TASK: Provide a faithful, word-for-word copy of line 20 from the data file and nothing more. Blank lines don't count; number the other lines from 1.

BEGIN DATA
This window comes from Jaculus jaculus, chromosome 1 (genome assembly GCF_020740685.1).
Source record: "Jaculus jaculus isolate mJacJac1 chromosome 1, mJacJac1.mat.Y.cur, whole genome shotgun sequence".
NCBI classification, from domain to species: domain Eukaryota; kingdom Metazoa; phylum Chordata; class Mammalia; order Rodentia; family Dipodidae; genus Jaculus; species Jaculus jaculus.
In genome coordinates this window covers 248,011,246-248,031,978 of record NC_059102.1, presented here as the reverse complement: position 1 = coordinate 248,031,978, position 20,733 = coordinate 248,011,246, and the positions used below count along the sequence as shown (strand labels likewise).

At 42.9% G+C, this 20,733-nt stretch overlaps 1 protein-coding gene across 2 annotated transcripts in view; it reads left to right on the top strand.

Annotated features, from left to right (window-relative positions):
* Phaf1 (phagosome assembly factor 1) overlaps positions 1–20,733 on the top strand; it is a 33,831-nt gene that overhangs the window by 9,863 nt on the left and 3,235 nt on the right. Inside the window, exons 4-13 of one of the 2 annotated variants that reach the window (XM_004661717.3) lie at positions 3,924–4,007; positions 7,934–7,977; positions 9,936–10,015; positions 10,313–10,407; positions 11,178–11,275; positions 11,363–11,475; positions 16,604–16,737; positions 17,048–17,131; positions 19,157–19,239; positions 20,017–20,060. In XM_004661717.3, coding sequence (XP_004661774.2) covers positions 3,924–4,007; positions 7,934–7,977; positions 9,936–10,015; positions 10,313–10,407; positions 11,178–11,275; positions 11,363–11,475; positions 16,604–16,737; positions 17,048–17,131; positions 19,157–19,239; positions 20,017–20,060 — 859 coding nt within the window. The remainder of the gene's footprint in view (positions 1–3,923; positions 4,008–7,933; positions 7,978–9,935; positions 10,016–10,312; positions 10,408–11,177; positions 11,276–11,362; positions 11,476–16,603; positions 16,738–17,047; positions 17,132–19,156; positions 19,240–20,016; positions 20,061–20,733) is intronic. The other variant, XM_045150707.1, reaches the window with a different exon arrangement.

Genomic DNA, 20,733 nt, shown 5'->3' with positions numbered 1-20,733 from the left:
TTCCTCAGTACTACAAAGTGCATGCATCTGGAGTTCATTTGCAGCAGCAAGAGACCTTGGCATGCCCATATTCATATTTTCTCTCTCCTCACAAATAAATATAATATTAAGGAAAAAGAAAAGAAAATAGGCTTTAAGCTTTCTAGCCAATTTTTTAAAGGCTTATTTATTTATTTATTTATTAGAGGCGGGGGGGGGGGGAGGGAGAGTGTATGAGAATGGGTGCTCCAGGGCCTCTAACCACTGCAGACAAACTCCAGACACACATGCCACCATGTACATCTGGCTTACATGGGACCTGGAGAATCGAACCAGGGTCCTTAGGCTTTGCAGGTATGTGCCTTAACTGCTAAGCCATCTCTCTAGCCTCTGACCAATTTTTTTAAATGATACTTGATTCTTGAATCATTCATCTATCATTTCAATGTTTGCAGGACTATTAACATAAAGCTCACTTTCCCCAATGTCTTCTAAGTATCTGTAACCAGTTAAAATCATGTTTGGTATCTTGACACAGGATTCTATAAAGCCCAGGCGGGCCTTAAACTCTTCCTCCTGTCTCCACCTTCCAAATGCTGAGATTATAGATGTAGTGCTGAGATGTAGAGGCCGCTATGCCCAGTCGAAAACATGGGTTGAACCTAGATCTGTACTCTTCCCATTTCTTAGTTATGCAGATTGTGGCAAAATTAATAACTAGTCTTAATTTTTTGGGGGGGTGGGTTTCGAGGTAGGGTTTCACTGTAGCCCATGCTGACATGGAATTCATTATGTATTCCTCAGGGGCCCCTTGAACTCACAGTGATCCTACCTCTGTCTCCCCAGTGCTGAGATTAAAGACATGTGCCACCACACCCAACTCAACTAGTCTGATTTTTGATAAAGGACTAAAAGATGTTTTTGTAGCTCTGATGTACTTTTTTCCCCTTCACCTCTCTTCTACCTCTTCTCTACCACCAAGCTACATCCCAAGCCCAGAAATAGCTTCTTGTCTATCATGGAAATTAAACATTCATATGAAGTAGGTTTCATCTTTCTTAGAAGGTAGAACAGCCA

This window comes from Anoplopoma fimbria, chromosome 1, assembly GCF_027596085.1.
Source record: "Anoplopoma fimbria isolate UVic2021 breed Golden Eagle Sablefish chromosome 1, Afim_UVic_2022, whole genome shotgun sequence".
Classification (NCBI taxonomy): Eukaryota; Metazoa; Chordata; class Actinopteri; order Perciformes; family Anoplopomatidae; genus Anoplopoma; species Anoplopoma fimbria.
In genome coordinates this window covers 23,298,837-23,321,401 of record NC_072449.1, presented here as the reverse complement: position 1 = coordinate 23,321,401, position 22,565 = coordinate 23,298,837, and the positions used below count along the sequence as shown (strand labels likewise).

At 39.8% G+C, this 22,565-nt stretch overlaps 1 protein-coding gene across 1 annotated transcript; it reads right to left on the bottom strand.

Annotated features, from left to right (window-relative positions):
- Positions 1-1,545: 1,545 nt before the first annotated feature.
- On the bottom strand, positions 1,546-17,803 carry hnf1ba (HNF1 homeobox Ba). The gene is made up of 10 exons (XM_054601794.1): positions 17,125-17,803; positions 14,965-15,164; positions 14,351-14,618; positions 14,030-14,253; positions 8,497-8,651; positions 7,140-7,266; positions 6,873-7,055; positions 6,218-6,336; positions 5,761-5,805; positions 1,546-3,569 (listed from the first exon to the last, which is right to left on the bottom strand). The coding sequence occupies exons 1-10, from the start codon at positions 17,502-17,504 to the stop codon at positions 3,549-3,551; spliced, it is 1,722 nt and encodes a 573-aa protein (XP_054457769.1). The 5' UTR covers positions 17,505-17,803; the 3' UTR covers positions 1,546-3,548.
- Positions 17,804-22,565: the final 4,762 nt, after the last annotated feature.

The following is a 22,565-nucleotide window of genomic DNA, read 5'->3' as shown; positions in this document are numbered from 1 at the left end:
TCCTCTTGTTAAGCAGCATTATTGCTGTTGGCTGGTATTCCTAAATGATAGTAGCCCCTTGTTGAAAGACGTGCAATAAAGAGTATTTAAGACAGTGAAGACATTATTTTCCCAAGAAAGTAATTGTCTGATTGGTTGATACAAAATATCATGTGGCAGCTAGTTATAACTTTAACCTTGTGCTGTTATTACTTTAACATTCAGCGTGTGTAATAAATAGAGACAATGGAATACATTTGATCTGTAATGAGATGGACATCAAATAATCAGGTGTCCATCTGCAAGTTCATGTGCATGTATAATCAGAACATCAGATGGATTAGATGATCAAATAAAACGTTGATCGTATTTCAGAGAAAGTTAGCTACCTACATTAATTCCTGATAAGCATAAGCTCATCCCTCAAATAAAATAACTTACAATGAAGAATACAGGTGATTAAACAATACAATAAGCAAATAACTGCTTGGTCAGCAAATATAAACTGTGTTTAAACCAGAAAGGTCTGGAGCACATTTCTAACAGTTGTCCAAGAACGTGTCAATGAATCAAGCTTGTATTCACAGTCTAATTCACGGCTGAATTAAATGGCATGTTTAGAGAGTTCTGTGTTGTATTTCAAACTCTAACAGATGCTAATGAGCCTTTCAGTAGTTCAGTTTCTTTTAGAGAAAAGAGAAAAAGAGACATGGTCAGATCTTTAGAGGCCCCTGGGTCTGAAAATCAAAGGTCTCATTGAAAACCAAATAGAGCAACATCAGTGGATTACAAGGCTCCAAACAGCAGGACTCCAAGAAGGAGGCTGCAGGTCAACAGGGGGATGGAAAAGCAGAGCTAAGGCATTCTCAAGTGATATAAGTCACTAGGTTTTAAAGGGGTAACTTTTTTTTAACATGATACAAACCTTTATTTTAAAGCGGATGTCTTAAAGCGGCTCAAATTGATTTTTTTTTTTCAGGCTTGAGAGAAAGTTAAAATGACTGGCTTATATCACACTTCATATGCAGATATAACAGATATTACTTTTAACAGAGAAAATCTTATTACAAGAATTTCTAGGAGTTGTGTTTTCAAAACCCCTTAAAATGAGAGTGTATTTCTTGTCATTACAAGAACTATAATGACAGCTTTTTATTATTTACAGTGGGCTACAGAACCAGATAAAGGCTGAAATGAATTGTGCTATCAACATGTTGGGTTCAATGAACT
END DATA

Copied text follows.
TCCTCTTGTTAAGCAGCATTATTGCTGTTGGCTGGTATTCCTAAATGATAGTAGCCCCTTGTTGAAAGACGTGCAATAAAGAGTATTTAAGACAGTGAAGACATTATTTTCCCAAGAAAGTAATTGTCTGATTGGTTGATACAAAATATCATGTGGCAGCTAGTTATAACTTTAACCTTGTGCTGTTATTACTTTAACATTCAGCGTGTGTAATAAATAGAGACAATGGAATACATTTGATCTGTAATGAGATGGACATCAAATAATCAGGTGTCCATCTGCAAGTTCATGTGCATGTATAATCAGAACATCAGATGGATTAGATGATCAAATAAAACGTTGATCGTATTTCAGAGAAAGTTAGCTACCTACATTAATTCCTGATAAGCATAAGCTCATCCCTCAAATAAAATAACTTACAATGAAGAATACAGGTGATTAAACAATACAATAAGCAAATAACTGCTTGGTCAGCAAATATAAACTGTGTTTAAACCAGAAAGGTCTGGAGCACATTTCTAACAGTTGTCCAAGAACGTGTCAATGAATCAAGCTTGTATTCACAGTCTAATTCACGGCTGAATTAAATGGCATGTTTAGAGAGTTCTGTGTTGTATTTCAAACTCTAACAGATGCTAATGAGCCTTTCAGTAGTTCAGTTTCTTTTAGAGAAAAGAGAAAAAGAGACATGGTCAGATCTTTAGAGGCCCCTGGGTCTGAAAATCAAAGGTCTCATTGAAAACCAAATAGAGCAACATCAGTGGATTACAAGGCTCCAAACAGCAGGACTCCAAGAAGGAGGCTGCAGGTCAACAGGGGGATGGAAAAGCAGAGCTAAGGCATTCTCAAGTGATATAAGTCACTAGGTTTTAAAGGGGTAACTTTTTTTTAACATGATACAAACCTTTATTTTAAAGCGGATGTCTTAAAGCGGCTCAAATTGATTTTTTTTTTTCAGGCTTGAGAGAAAGTTAAAATGACTGGCTTATATCACACTTCATATGCAGATATAACAGATATTACTTTTAACAGAGAAAATCTTATTACAAGAATTTCTAGGAGTTGTGTTTTCAAAACCCCTTAAAATGAGAGTGTATTTCTTGTCATTACAAGAACTATAATGACAGCTTTTTATTATTTACAGTGGGCTACAGAACCAGATAAAGGCTGAAATGAATTGTGCTATCAACATGTTGGGTTCAATGAACT